Metrics functionality, built on the metrics SPI (service provider interface).



The default metric source, used when a specific metric source is not specified.

This may itself be nil, in which case default no-op behavior will occur.


(advance-counter metric-name attributes amount)(advance-counter metric-source metric-name attributes amount)

Increments a counter metric by a numeric amount (which should be positive).

Returns nil.


(counter metric-name attributes)(counter metric-source metric-name attributes)

Finds or creates a counter metric with the given metric name.

Returns a function used to increment the counter. Invoked with no arguments, increments the counter by 1, or with a single numeric argument, increments the counter by that amount.


(gauge metric-name attributes value-fn)(gauge metric-source metric-name attributes value-fn)

Creates a gauge that obtains its metric values from value-fn, which must return a number. Does nothing if a gauge with that name already exists.

Returns nil.


(histogram metric-name attributes)(histogram metric-source metric-name attributes)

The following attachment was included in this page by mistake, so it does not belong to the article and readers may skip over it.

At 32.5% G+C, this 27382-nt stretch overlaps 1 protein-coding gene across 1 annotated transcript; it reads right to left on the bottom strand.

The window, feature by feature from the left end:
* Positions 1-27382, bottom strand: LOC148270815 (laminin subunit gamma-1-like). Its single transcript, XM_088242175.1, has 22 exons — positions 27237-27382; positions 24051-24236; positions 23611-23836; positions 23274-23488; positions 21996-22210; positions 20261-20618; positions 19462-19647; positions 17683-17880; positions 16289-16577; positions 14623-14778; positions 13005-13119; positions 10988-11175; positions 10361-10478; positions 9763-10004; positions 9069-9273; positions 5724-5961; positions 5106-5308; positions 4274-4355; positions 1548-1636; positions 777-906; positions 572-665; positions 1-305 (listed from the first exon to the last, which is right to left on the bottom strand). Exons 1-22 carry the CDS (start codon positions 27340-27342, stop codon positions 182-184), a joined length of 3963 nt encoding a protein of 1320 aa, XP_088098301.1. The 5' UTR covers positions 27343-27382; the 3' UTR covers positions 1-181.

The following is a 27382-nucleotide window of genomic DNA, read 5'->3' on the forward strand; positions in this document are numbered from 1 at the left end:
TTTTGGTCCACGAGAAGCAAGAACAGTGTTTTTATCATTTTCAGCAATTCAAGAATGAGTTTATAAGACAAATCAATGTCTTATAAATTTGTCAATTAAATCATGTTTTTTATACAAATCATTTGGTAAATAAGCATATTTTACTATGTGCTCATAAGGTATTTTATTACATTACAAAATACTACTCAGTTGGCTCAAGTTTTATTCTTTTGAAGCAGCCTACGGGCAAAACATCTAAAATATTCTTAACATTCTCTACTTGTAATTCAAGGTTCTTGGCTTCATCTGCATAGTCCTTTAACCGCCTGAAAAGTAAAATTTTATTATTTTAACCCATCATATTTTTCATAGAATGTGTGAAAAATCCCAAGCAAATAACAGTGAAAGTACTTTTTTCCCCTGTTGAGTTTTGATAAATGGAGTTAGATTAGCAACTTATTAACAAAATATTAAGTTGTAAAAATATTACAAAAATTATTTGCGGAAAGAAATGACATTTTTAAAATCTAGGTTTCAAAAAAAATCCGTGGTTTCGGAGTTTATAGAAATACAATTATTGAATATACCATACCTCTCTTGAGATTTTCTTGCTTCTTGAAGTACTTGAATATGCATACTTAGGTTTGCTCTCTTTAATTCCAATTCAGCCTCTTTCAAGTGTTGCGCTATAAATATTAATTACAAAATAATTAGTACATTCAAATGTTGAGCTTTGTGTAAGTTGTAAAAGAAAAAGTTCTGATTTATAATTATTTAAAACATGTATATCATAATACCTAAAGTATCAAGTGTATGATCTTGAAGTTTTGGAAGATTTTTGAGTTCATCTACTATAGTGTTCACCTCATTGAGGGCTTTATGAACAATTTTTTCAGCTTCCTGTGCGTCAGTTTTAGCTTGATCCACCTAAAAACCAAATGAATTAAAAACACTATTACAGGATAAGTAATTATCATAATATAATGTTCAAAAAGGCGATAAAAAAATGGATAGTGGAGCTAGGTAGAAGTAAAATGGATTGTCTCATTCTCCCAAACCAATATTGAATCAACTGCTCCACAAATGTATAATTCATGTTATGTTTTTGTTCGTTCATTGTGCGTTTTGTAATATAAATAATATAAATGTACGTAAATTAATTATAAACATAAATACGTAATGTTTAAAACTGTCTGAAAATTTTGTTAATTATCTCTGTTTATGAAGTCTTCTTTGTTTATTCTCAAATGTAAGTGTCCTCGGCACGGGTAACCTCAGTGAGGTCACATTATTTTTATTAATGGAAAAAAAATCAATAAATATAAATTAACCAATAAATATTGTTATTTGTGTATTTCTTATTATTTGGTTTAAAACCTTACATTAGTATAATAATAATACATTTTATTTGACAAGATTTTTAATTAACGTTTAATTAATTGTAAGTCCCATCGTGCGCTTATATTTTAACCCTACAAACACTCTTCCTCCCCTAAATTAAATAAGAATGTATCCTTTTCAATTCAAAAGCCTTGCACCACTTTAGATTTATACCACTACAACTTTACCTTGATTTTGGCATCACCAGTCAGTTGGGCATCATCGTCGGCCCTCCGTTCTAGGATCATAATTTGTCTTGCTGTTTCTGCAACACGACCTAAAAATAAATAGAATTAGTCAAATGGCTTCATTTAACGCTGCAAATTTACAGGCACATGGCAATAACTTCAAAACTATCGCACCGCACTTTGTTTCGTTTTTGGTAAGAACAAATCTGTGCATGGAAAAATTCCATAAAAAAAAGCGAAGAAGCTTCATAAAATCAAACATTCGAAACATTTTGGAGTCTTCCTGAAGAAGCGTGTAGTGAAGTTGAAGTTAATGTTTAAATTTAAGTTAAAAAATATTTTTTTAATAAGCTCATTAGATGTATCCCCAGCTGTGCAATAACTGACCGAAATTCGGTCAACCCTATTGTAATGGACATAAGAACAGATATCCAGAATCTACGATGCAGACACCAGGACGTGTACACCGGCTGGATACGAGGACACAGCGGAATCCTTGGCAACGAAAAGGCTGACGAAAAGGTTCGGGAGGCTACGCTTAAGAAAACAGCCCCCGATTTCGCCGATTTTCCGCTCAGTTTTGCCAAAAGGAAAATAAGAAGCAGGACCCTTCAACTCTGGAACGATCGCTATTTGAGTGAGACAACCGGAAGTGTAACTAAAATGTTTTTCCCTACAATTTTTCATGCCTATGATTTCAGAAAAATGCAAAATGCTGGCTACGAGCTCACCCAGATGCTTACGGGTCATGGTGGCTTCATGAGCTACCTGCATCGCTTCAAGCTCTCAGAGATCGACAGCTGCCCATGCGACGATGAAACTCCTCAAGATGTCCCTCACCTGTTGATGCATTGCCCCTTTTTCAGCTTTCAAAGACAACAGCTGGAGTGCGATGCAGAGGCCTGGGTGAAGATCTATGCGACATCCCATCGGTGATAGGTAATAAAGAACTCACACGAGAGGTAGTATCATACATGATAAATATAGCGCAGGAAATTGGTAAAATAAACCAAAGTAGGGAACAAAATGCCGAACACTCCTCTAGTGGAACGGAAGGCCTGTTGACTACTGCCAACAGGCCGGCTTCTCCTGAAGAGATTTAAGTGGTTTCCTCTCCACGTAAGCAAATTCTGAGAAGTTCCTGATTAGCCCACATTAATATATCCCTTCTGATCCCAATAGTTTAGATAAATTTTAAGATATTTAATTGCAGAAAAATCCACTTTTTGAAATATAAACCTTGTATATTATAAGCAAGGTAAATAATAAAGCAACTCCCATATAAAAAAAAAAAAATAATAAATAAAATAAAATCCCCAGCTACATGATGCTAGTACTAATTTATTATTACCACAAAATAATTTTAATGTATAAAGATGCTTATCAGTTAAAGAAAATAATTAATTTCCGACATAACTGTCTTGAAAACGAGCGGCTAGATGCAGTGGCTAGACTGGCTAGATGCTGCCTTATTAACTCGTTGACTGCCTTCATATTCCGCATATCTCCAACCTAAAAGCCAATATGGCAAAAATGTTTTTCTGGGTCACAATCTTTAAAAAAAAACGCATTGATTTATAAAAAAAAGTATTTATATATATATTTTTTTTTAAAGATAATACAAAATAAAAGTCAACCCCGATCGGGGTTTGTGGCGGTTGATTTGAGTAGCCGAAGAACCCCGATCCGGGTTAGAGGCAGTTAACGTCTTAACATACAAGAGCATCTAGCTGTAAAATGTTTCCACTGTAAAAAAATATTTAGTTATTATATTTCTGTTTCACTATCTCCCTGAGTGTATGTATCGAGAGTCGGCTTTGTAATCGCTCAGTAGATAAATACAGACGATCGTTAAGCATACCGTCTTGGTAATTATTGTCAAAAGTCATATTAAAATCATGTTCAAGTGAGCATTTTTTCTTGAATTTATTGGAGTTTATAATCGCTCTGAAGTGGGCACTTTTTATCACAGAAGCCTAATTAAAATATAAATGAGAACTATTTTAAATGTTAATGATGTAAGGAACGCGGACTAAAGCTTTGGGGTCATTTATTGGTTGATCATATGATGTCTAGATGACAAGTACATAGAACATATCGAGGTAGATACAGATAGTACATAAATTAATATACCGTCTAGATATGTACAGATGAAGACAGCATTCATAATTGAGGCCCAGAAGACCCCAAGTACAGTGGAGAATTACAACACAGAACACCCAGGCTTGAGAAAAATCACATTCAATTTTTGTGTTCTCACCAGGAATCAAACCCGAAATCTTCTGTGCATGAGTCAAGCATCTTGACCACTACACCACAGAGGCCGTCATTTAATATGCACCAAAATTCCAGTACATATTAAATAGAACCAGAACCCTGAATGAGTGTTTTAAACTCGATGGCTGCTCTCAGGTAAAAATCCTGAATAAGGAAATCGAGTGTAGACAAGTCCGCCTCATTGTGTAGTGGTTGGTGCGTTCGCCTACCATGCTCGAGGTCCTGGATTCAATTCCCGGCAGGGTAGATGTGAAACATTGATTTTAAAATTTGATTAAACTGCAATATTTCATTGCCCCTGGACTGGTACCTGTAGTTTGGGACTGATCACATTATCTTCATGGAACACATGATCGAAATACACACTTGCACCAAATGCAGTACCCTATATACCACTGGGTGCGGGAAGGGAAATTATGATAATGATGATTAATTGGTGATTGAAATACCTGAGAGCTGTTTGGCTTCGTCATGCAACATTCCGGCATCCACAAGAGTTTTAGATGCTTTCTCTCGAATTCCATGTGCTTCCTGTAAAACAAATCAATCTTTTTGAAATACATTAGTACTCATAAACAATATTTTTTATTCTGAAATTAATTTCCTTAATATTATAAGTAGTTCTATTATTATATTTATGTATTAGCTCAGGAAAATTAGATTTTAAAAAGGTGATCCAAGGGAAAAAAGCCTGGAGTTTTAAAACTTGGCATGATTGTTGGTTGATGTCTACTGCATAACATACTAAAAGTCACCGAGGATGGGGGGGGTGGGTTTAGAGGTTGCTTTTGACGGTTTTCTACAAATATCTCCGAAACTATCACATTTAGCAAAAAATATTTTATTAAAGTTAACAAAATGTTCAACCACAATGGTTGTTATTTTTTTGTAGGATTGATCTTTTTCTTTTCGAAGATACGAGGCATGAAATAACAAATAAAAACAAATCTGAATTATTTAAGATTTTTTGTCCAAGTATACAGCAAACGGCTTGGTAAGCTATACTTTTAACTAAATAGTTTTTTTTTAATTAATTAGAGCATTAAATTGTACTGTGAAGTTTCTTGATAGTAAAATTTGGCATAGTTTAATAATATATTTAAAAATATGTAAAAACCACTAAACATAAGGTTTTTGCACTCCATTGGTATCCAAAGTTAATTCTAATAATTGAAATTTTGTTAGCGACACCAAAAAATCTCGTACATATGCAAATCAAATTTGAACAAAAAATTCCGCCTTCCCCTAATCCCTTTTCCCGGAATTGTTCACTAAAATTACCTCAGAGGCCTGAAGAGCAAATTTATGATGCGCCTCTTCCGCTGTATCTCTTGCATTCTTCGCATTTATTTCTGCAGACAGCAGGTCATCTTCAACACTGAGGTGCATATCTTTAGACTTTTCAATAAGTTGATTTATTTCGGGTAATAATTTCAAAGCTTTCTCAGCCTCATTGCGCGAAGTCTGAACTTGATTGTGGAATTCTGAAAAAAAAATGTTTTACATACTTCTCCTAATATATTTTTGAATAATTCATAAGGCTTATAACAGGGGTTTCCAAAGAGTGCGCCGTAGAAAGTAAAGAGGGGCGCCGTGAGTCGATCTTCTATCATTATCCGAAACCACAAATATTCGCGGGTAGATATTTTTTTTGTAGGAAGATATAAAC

Creates a histogram (sometimes called a distribution summary), which tracks the number of events and a dimension for each event; internally, distributes different events to various bucket ranges, yielding a histogram of sizes of the event; a comment example is to use a histogram to track the size of incoming requests or outgoing responses.

Returns a function that records the dimension of an event.


(increment-counter metric-name attributes)(increment-counter metric-source metric-name attributes)

Increments a counter metric by 1.

Returns nil.



(timed metric-name attributes & body)

Obtains and starts a timer, then executes the body adding a (try … finally) block to stop the timer, using the *default-metric-source*.



(timed* metric-source metric-name attributes & body)

Variant of timed when using a specific metric source.


(timer metric-name attributes)(timer metric-source metric-name attributes)

Creates a timer and return the timer’s trigger function. Invoking the trigger starts tracking execution duration, and returns another function that stops the timer and records the elapsed duration.

The stop timer function is idempotent; only the first call records a duration.

Internally, timers measure elapsed nanosecond time.